The Increasing Role of Stair lifts (UK) In an Ageing Society

The UK is experiencing a situation without precedent; there will soon be more older citizens than children, and more very elderly people than seen before. The ageing British population is viewed as perhaps the greatest challenge facing modern society, not only due to economic, social and political factors, but also socially, in particular how we manage our lives and maintain independence as we age. Life expectancy continues to rise, and the increase in longevity is an indicator that the general health of the population is steadily improving. Scientific advances in health care and regenerative medicine are the most significant contributors to longevity, along with better health education, access to a wider variety of healthy foods and the added benefits of regular exercise.

The UK population reflects that of many European countries, partly as a consequence of the age structure of society today, and in particular the ageing of people who were born during the 1960s. Again, increased longevity must be taken into account – in 1981 a boy born in the UK could expect to live to the age of 81. For a male born today life expectancy is 89 years, and by 2030 the projection is for 91 years. The statistics for women follow a similar trend. The estimated life expectancy was 89 years for a girl born in 1981, and a girl born today is expected to live to 92 years. A girl born in 2030 may live to 95 years.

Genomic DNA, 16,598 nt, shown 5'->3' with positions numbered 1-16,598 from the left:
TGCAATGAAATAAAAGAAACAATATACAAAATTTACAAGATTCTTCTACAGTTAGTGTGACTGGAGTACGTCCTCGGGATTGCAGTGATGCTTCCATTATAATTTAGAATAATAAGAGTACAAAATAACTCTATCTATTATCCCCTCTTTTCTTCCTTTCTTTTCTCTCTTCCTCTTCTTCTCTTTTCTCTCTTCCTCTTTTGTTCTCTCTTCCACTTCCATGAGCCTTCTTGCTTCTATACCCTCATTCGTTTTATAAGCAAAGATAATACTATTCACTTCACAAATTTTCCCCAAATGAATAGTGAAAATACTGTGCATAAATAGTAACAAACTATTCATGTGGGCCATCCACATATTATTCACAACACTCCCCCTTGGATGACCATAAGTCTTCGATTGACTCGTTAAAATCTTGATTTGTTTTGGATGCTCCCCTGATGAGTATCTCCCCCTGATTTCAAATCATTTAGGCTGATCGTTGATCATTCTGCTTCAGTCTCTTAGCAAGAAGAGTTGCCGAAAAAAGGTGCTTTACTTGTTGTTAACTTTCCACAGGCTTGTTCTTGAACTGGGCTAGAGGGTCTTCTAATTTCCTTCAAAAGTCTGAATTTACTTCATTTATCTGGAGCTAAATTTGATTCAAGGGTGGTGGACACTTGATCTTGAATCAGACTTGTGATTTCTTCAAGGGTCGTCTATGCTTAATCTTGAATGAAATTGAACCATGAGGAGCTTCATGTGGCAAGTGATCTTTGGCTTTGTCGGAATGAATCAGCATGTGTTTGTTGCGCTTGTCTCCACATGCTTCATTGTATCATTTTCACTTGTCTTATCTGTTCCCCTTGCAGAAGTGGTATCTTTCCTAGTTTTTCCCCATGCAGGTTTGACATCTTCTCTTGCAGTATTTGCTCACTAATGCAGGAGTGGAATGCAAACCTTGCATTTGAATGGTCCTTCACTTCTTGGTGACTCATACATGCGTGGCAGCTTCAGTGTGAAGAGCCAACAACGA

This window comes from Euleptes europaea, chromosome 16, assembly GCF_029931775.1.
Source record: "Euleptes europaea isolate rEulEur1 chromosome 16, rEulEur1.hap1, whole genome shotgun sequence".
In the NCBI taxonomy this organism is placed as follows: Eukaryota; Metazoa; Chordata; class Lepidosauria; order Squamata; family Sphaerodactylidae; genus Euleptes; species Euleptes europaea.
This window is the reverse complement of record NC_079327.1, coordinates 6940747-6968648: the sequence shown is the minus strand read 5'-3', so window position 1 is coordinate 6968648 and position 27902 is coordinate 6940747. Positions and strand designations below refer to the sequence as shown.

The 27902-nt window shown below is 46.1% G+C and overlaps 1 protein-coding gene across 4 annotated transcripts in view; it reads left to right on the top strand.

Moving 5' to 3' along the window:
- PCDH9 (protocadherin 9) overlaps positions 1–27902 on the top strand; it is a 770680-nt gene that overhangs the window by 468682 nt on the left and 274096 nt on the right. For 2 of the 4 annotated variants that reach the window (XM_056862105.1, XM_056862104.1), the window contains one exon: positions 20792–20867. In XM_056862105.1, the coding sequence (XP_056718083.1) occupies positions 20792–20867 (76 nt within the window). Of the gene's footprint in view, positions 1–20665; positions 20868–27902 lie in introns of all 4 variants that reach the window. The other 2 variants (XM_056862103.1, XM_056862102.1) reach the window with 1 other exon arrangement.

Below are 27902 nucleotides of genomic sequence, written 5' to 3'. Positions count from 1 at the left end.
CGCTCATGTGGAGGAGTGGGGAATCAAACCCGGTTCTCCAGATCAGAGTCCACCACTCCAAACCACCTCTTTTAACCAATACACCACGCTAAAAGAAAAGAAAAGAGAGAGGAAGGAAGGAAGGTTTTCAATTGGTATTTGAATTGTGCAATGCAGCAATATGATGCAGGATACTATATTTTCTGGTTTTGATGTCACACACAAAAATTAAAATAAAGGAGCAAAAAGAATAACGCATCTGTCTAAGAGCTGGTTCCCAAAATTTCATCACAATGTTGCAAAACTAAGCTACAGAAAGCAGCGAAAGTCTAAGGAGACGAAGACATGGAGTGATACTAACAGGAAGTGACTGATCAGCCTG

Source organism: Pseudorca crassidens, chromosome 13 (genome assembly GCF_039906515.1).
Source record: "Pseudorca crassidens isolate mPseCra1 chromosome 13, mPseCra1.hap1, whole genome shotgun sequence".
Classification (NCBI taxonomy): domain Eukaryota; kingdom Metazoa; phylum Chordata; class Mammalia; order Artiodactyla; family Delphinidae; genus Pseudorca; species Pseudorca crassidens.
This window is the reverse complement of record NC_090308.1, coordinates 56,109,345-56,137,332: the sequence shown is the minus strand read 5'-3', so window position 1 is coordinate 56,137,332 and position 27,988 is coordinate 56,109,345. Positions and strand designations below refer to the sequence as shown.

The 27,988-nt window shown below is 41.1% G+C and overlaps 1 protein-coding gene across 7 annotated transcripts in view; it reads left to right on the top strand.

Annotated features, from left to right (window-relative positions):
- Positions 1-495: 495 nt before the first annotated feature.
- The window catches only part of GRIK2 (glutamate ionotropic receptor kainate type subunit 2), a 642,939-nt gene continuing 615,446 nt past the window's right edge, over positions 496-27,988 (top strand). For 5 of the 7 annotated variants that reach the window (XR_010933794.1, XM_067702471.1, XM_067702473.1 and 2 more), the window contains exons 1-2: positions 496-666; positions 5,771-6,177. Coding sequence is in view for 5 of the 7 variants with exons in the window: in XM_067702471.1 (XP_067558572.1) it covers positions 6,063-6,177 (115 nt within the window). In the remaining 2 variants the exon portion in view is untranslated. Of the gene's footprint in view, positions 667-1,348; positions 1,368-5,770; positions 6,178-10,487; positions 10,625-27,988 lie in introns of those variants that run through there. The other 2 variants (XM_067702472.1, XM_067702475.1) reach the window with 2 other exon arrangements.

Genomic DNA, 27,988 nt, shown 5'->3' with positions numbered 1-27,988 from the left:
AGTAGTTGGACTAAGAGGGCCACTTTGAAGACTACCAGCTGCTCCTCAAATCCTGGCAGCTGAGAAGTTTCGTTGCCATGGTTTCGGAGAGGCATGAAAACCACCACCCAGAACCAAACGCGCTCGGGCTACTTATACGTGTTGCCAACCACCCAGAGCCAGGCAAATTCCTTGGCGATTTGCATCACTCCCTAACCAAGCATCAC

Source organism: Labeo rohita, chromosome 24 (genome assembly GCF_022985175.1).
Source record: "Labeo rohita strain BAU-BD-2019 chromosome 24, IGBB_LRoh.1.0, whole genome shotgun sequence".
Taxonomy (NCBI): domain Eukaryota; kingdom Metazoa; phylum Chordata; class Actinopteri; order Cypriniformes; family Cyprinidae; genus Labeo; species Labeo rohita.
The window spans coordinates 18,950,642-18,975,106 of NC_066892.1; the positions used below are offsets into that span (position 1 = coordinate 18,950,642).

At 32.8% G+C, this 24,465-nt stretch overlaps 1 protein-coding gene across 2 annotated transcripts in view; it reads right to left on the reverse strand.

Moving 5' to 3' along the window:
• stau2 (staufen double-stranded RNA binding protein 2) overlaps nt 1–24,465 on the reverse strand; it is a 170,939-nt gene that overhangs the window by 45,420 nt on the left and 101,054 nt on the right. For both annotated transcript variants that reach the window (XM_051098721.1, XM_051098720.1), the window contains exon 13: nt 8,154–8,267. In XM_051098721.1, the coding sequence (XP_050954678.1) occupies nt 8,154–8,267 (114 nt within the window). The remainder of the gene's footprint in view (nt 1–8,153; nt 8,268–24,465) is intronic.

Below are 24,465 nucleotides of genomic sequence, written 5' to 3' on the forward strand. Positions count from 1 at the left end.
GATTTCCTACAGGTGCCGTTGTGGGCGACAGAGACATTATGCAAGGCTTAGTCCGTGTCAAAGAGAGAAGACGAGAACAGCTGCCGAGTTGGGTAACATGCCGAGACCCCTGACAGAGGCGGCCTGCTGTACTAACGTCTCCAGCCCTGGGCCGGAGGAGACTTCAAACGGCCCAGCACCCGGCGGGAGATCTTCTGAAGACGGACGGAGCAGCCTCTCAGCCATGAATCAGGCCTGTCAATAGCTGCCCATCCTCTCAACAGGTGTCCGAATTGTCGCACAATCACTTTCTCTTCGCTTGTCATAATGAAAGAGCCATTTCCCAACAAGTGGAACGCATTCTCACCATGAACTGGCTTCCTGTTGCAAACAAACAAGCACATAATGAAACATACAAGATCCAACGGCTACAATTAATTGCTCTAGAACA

Life expectancy is an approximation of the general expectation of life span, whereas healthy life expectancy is an approximation of the number of years that will be lived in good health. For females and males in England the progression for healthy life expectancy at age 65 has grown approximately in accordance with overall life expectancy at 65. This indicates that a longer life span need not equate to years of ill health. Healthy life expectancy is greatly dependent on pertinent socio-demographic and economic factors. Populations that suffer more deprivation can not only expect a much shorter life span, but a larger proportion of their lives will be lived in poor health.

Since the 1980’s the number of people who in the United Kingdom who live into their centenary year has quadrupled, with the result that one in five people will live to celebrate their 100th birthday. 10 million individuals within the UK are over the age of 65 and current projections are for 5½ million more older people over the next two decades, with numbers nearly doubling by 2050 to around 19 million. The number of very elderly people increases even faster within this total.